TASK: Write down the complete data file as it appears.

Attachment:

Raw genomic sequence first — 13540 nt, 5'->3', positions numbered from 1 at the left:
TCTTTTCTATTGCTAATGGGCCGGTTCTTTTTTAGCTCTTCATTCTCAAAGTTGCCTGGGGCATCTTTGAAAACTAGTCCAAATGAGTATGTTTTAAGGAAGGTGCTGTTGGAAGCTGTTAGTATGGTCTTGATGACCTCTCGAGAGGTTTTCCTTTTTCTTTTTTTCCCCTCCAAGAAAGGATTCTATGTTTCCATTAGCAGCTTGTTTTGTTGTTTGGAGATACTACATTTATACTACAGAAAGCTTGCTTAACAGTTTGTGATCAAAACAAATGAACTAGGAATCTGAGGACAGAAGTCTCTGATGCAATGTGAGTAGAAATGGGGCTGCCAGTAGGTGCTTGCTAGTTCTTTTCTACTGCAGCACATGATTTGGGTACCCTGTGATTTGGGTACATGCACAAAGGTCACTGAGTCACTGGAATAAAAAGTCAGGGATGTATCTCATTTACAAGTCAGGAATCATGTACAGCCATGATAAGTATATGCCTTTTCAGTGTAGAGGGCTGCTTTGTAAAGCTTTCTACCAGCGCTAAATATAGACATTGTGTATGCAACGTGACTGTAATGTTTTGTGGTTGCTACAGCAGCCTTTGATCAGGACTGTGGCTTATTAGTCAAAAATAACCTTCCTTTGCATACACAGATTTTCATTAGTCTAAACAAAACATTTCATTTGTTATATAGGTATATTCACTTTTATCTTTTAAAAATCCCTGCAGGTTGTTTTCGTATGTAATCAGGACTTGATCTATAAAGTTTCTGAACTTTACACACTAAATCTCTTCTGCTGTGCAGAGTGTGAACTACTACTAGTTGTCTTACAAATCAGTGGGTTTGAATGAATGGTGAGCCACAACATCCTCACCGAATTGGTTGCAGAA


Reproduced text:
Raw genomic sequence first — 13540 nt, 5'->3', positions numbered from 1 at the left:
TCTTTTCTATTGCTAATGGGCCGGTTCTTTTTTAGCTCTTCATTCTCAAAGTTGCCTGGGGCATCTTTGAAAACTAGTCCAAATGAGTATGTTTTAAGGAAGGTGCTGTTGGAAGCTGTTAGTATGGTCTTGATGACCTCTCGAGAGGTTTTCCTTTTTCTTTTTTTCCCCTCCAAGAAAGGATTCTATGTTTCCATTAGCAGCTTGTTTTGTTGTTTGGAGATACTACATTTATACTACAGAAAGCTTGCTTAACAGTTTGTGATCAAAACAAATGAACTAGGAATCTGAGGACAGAAGTCTCTGATGCAATGTGAGTAGAAATGGGGCTGCCAGTAGGTGCTTGCTAGTTCTTTTCTACTGCAGCACATGATTTGGGTACCCTGTGATTTGGGTACATGCACAAAGGTCACTGAGTCACTGGAATAAAAAGTCAGGGATGTATCTCATTTACAAGTCAGGAATCATGTACAGCCATGATAAGTATATGCCTTTTCAGTGTAGAGGGCTGCTTTGTAAAGCTTTCTACCAGCGCTAAATATAGACATTGTGTATGCAACGTGACTGTAATGTTTTGTGGTTGCTACAGCAGCCTTTGATCAGGACTGTGGCTTATTAGTCAAAAATAACCTTCCTTTGCATACACAGATTTTCATTAGTCTAAACAAAACATTTCATTTGTTATATAGGTATATTCACTTTTATCTTTTAAAAATCCCTGCAGGTTGTTTTCGTATGTAATCAGGACTTGATCTATAAAGTTTCTGAACTTTACACACTAAATCTCTTCTGCTGTGCAGAGTGTGAACTACTACTAGTTGTCTTACAAATCAGTGGGTTTGAATGAATGGTGAGCCACAACATCCTCACCGAATTGGTTGCAGAA